• research collaborators o project review committee members
      • technical workshop attendees meeting certain criteria
      • Export Compliance Access Control Plan Authorized User on an export compliance access control plan
      • persons who will “use” or have unfettered access to controlled items
    • Visitors must inform their host if they intend to bring export controlled items, software or technical data subject to export control prior to bringing them to FRIB/NSCL
    • Export controlled items/software, or technical data related to controlled items may be made available to visitors for their use only. Sharing the item/software or controlled technical data with others contrary to U. S. Law is prohibited. The Export Administration Regulation defines technical data as "blueprints, plans, diagrams, models, formulae, tables, engineering designs and specifications, manuals and instructions written or recorded on other media or devices such as disk, tape, and read-only memories." Openly published data are excluded as "public domain," but unpublished technical data relating to export controlled items are presumptively controlled. Controlled items must be kept in a secured location accessible only to U.S. Persons or persons authorized by their citizenship
    • Visitors who are Authorized Users of items controlled by an Access Control Plan will be required to take the training relevant to the terms of that access control plan, and must accept the terms prior to being granted access or “use” of that item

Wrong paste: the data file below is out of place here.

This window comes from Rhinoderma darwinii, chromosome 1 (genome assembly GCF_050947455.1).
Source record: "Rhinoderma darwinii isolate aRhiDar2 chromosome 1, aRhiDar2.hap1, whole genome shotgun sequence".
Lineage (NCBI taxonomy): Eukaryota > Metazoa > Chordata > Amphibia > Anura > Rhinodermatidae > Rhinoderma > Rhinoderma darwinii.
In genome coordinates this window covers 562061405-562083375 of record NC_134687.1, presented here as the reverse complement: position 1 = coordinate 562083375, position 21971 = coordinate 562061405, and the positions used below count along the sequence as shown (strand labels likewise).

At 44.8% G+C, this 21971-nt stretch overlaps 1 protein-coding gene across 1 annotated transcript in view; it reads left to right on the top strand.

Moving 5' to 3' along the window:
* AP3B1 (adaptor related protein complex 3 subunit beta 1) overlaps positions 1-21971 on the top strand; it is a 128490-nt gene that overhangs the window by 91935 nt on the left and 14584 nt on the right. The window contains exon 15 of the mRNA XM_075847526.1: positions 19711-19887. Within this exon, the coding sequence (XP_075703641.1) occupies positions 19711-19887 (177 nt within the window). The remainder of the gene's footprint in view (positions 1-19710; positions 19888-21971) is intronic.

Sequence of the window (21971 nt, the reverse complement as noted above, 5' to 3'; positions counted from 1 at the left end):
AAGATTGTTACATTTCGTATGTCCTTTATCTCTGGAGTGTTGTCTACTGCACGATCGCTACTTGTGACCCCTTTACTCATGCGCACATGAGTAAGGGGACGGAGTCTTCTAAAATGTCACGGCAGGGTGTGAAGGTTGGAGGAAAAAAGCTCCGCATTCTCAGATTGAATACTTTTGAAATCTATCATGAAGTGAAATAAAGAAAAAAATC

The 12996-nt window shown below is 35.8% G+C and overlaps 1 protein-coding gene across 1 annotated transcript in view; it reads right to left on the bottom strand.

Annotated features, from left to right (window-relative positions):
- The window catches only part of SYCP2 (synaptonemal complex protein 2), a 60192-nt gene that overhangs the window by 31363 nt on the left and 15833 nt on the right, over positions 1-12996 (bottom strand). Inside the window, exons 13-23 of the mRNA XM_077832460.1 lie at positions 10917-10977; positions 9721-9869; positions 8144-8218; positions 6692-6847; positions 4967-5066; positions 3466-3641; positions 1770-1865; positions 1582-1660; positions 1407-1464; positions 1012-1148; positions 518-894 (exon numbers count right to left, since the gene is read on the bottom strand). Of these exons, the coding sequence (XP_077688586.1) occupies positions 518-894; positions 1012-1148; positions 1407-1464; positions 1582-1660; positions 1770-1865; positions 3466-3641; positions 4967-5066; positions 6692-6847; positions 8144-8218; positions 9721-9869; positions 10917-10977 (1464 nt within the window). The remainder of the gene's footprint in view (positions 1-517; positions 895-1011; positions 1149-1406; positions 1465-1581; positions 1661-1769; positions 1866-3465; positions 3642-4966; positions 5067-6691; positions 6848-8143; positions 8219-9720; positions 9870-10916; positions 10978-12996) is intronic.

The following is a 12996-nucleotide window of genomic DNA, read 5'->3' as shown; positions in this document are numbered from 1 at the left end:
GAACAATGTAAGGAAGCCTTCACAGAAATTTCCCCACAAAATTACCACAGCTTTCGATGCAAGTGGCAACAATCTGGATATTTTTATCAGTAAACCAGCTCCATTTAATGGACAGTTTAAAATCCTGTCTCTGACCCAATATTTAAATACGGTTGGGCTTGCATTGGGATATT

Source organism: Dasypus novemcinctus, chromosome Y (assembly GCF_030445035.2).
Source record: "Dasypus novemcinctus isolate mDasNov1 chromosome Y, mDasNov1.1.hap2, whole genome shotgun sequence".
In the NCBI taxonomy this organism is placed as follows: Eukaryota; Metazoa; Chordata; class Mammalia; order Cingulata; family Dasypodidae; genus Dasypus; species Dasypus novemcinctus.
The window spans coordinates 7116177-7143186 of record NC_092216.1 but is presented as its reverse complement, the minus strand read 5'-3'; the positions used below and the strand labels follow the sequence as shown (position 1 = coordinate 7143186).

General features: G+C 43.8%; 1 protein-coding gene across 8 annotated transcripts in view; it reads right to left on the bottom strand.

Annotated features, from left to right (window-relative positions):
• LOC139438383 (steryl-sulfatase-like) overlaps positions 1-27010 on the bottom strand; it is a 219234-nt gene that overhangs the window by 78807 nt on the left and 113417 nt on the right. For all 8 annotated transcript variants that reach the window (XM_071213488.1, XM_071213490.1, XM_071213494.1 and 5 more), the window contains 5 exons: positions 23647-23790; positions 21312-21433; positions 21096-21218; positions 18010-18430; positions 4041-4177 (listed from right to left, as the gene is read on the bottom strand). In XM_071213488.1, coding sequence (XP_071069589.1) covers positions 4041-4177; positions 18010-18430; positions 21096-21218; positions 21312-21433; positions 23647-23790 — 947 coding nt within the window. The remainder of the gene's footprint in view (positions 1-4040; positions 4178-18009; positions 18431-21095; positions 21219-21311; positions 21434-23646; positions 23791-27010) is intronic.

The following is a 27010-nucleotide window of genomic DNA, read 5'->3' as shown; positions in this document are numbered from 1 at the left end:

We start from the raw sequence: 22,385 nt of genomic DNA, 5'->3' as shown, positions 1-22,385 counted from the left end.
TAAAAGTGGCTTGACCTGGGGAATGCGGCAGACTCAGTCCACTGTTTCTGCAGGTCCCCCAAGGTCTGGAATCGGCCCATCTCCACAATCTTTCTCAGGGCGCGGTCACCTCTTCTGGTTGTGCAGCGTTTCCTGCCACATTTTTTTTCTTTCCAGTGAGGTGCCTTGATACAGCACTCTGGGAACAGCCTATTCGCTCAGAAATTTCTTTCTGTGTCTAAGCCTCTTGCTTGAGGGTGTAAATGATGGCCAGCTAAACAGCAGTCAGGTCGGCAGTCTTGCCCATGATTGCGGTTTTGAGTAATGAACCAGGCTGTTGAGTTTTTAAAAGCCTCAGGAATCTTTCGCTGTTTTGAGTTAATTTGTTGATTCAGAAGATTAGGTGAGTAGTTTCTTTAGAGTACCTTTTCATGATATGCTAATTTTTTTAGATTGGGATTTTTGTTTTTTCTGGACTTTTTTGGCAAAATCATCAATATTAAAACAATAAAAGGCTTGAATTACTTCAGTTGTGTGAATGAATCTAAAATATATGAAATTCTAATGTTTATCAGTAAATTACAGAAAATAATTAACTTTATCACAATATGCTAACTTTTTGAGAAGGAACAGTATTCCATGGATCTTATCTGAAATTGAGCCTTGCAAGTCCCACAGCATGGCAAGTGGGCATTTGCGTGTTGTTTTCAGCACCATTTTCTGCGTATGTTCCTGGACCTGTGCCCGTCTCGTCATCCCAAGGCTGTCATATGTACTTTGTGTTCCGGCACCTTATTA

• Items to be shipped to any destination must follow the Materials and Handling Manual which requires disclosure of any item that is subject to export control
    • Persons granted access to private Wiki page, websites, or other on-line storage locations will be required to disclose citizenship/residency before being allowed to participate; foreign national with citizenship from Group E (currently Cuba, Iran, N. Korea, Sudan and Syria) will not be authorized to view private Wiki pages (where login is required)
    • Export Controlled software or technical data must not be stored on cloud sites; the Bureau of Industry and Security who administers the Export Administration Regulations, has issued a statement that controlled items stored on such sites are considered an export
    • Visitors are prohibited from giving tours of the radiation-restricted areas within FRIB/NSCL
    • Visitors with citizenship from a country designated by the U.S. Department of State to be in group E[4] (currently Cuba, Iran, N. Korea, Sudan, and Syria) will not be allowed access to any radiation-restricted area of the laboratory. Limited access to certain non-radiation restricted areas can be arranged under escort by a U.S. Citizen or U.S. Permanent Resident designated as host.
  4. Who to contact in case of questions:

    Visitors should contact the BSO Export Compliance Manager (export@frib.msu.edu or 517-908-7336) for questions regarding compliance and the Manager For User Relations (useroffice@nscl.msu.edu or 517-908-7219) for questions regarding their responsibilities under the NSCL/FRIB Export Control Policy.

  5. References:
    1. Export Administration Regulations bis.doc.gov/policiesandregulations/ear/index.htm
    2. International Trafficking in Arms Regulations (ITAR) http://www.pmddtc.state.gov/regulations_laws/itar.html

 

[1] Actual shipment or transmission of items out of the United States

[2] An actual shipment or transmission of items subject to the EAR from one foreign country to another foreign country

[3] Situation where a foreign person on US soil may be exposed or have access in any manner to an export controlled item, software, or information

[4] Countries supporting terrorism. http://www.bis.doc.gov/index.php/forms-documents/doc_view/452supplement-no-1-to-part-740-country-groups